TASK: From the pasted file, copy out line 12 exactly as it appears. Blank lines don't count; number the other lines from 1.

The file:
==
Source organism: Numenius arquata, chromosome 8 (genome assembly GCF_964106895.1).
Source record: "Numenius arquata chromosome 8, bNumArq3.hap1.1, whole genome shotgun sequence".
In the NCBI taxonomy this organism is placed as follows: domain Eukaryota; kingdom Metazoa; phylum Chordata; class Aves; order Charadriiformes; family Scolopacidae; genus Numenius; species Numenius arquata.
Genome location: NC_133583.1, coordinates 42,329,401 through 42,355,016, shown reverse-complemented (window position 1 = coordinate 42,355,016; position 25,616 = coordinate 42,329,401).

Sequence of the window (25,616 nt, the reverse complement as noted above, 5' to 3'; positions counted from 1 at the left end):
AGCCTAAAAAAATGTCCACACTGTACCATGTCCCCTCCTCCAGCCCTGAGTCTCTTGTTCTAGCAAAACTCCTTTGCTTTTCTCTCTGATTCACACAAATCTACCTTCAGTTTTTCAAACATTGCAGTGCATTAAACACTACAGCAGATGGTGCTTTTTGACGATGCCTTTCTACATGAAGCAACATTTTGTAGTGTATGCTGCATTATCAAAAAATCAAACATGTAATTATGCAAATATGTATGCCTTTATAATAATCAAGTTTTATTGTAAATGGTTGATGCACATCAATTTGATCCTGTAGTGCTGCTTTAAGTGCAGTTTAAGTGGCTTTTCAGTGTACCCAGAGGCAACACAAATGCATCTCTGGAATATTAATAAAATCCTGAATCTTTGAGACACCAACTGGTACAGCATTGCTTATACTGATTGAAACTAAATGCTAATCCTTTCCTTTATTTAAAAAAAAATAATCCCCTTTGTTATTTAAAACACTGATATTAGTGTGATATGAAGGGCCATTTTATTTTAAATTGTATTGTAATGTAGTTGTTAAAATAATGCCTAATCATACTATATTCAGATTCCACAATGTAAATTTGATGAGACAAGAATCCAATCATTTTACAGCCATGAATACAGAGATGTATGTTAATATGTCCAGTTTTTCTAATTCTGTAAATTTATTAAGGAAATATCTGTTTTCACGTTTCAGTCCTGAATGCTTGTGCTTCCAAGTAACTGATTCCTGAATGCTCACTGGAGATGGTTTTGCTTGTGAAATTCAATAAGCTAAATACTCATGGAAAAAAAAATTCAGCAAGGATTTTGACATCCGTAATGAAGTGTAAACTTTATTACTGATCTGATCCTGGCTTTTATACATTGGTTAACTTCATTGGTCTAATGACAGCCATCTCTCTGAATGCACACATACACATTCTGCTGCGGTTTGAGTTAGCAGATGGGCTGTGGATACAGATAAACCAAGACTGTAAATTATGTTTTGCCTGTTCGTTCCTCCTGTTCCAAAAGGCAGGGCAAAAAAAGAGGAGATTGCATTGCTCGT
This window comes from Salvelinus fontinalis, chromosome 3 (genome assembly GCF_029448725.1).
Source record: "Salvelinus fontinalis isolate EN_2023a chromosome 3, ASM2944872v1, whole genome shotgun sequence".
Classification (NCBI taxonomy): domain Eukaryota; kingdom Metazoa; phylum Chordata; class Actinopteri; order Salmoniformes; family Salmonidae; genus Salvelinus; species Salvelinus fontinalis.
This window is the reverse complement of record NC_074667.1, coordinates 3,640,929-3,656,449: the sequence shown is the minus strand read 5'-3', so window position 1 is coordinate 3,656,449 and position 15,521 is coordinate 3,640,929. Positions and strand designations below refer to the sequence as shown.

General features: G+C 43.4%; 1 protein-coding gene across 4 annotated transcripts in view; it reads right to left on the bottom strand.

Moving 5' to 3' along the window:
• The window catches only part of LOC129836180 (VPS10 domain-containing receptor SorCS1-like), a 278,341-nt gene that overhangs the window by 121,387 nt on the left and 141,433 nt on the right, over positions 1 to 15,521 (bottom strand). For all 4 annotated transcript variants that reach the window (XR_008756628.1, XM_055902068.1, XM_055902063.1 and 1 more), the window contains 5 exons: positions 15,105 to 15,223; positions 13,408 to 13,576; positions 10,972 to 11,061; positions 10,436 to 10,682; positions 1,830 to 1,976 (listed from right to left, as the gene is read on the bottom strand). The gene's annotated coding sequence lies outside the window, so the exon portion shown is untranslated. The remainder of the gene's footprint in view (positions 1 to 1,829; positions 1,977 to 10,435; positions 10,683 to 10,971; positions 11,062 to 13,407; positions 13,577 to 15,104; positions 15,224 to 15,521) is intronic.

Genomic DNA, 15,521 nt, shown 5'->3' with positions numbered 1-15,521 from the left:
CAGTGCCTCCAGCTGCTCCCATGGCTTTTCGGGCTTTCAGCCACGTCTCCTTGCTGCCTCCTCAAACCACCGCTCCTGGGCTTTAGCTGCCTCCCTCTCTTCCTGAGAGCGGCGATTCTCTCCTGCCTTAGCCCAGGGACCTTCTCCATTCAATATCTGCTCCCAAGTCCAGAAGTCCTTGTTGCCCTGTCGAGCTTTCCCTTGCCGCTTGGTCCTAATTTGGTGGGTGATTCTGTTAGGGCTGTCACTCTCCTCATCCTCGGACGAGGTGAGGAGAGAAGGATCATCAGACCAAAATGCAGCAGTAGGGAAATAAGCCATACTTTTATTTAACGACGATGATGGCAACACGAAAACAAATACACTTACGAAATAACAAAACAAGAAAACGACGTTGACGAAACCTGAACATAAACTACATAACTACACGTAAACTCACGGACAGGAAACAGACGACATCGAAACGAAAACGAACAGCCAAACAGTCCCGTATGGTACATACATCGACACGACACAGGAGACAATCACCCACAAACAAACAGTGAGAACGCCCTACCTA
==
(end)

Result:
Moving 5' to 3' along the window: